The President Muhammadu Buhari-led Federal Government Saturday disclosed that it has named the operational hub of Itakpe-Warri Standard Gauge Rail Line located in Agbor, Delta State after former president Goodluck Jonathan.
The 320-kilometre rail line connecting three states – Kogi, Edo, Delta including the station buildings would soon be commissioned.
Though the rail line has since April 2019 been used for commercial operations, the construction of the 13 station buildings along the corridor is yet to be completed.
Inspecting the project at the weekend, Minister of Transport, Rotimi Amaechi, said the rail was ready for commissioning and may be commissioned by the President virtually.
Amaechi revealed that contractor handling the project, Julius Berger, has moved from the site, while China Civil Engineering Construction Company, (CCECC) is maintaining just a little presence, explaining what is left is for the contractors to handover to his ministry and the Nigeria Railway Cooperation (NRC).
The minister noted that NRC’s Director of Rail, Baba Kobi, would double as the Managing Director for now until there’s an arrangement to do the final inspection and take over from CCECC and Julius Berger.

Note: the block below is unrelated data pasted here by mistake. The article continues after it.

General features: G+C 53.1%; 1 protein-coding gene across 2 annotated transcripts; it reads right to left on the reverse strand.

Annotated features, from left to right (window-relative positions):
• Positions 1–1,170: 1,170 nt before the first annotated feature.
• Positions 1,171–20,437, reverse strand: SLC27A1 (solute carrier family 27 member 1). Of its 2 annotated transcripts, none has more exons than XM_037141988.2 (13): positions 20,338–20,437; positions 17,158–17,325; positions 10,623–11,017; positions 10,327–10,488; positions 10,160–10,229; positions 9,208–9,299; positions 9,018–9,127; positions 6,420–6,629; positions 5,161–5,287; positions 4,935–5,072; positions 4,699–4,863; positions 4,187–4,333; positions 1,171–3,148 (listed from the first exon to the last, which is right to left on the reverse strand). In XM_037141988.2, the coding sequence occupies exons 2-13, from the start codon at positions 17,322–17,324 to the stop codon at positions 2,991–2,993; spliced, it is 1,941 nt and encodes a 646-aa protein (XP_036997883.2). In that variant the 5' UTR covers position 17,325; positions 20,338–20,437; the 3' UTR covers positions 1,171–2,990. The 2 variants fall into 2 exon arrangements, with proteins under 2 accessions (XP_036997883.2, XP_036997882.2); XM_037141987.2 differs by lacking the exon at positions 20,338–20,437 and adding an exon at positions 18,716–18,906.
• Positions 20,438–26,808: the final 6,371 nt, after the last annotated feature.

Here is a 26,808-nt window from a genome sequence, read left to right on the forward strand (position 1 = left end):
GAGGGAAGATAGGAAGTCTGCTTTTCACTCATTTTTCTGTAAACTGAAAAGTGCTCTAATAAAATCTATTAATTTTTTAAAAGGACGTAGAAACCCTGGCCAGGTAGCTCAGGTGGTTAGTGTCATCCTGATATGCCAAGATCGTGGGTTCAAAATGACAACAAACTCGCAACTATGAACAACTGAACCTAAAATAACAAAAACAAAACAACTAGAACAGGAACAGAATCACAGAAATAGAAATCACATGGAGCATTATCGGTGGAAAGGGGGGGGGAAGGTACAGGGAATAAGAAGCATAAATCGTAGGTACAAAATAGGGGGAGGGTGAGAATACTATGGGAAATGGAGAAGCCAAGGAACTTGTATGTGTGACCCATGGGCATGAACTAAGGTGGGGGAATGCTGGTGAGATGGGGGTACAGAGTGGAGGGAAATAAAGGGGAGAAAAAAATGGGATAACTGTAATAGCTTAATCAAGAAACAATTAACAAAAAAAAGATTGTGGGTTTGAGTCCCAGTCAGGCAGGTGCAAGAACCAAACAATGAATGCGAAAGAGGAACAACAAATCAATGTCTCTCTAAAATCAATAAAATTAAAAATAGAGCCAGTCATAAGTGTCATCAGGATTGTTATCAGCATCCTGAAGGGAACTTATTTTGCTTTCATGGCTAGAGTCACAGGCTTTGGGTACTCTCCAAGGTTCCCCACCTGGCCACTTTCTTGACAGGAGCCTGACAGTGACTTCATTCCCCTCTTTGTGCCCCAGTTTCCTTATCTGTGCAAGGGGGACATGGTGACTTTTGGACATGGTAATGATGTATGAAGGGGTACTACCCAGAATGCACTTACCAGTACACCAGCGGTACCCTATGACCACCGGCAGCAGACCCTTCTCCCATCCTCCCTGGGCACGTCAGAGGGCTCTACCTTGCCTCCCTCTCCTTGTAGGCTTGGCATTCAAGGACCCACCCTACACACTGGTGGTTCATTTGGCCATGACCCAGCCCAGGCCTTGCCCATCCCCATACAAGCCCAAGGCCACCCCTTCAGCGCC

“Today, we continued test-run of our new coaches on the completed Itakpe-Warri standard gauge rail line.
“We have named the largest station on this route – the Agbor railway facility and station – after former President Goodluck Jonathan,” Amaechi said.
On the quality of work done by the contractors and the general maintenance of the facilities, the minister said: “When you see a good job, don’t ask questions. The camera will show that this is a good job; this is the Goodluck Jonathan Agbor Station which incorporates the railway facilities.
“Julius Berger and CCECC teams have all done a good job. We expect NRC to take over from here and ensure proper maintenance.
“I don’t want to come here in the next four, five years and it looks worn out. I have seen the toilet facilities they look good but typical of us, I hope in the next five years it will be intact because in Kubwa now, those things look worn out, if you break anything, replace it or repair it. I think we should learn to maintain the infrastructure that we inherit.”